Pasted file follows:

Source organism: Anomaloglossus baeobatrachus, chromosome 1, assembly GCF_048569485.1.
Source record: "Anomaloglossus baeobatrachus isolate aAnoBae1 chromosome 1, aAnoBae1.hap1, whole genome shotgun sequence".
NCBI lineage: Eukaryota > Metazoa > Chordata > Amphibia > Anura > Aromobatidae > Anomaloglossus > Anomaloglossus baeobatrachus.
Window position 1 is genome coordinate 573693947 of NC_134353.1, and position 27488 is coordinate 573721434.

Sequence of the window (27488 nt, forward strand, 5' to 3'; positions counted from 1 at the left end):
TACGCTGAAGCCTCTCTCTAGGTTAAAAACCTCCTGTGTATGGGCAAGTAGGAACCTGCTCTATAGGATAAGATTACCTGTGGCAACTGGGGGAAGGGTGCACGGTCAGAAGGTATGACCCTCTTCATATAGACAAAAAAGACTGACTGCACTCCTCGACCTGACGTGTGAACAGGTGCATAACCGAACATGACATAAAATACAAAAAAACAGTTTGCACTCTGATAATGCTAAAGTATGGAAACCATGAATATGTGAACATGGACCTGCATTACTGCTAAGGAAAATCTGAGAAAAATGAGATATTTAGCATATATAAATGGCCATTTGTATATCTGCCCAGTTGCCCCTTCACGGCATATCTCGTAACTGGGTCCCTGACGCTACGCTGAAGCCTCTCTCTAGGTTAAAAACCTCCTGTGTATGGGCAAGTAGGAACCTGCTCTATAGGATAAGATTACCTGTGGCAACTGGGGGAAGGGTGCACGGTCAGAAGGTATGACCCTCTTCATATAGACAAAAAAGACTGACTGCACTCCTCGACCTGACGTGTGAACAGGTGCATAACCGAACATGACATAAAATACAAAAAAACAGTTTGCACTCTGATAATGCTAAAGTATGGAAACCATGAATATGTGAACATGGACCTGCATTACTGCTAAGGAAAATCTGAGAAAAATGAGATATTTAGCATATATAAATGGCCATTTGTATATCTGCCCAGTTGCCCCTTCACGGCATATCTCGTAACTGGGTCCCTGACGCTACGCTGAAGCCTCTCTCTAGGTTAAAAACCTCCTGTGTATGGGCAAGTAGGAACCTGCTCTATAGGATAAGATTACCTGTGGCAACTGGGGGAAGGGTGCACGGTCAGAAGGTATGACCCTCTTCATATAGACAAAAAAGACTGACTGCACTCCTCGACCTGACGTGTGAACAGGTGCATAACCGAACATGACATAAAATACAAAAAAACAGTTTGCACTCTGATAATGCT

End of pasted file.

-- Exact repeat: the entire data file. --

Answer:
Source organism: Anomaloglossus baeobatrachus, chromosome 1, assembly GCF_048569485.1.
Source record: "Anomaloglossus baeobatrachus isolate aAnoBae1 chromosome 1, aAnoBae1.hap1, whole genome shotgun sequence".
NCBI lineage: Eukaryota > Metazoa > Chordata > Amphibia > Anura > Aromobatidae > Anomaloglossus > Anomaloglossus baeobatrachus.
Window position 1 is genome coordinate 573693947 of NC_134353.1, and position 27488 is coordinate 573721434.

Sequence of the window (27488 nt, forward strand, 5' to 3'; positions counted from 1 at the left end):
TACGCTGAAGCCTCTCTCTAGGTTAAAAACCTCCTGTGTATGGGCAAGTAGGAACCTGCTCTATAGGATAAGATTACCTGTGGCAACTGGGGGAAGGGTGCACGGTCAGAAGGTATGACCCTCTTCATATAGACAAAAAAGACTGACTGCACTCCTCGACCTGACGTGTGAACAGGTGCATAACCGAACATGACATAAAATACAAAAAAACAGTTTGCACTCTGATAATGCTAAAGTATGGAAACCATGAATATGTGAACATGGACCTGCATTACTGCTAAGGAAAATCTGAGAAAAATGAGATATTTAGCATATATAAATGGCCATTTGTATATCTGCCCAGTTGCCCCTTCACGGCATATCTCGTAACTGGGTCCCTGACGCTACGCTGAAGCCTCTCTCTAGGTTAAAAACCTCCTGTGTATGGGCAAGTAGGAACCTGCTCTATAGGATAAGATTACCTGTGGCAACTGGGGGAAGGGTGCACGGTCAGAAGGTATGACCCTCTTCATATAGACAAAAAAGACTGACTGCACTCCTCGACCTGACGTGTGAACAGGTGCATAACCGAACATGACATAAAATACAAAAAAACAGTTTGCACTCTGATAATGCTAAAGTATGGAAACCATGAATATGTGAACATGGACCTGCATTACTGCTAAGGAAAATCTGAGAAAAATGAGATATTTAGCATATATAAATGGCCATTTGTATATCTGCCCAGTTGCCCCTTCACGGCATATCTCGTAACTGGGTCCCTGACGCTACGCTGAAGCCTCTCTCTAGGTTAAAAACCTCCTGTGTATGGGCAAGTAGGAACCTGCTCTATAGGATAAGATTACCTGTGGCAACTGGGGGAAGGGTGCACGGTCAGAAGGTATGACCCTCTTCATATAGACAAAAAAGACTGACTGCACTCCTCGACCTGACGTGTGAACAGGTGCATAACCGAACATGACATAAAATACAAAAAAACAGTTTGCACTCTGATAATGCT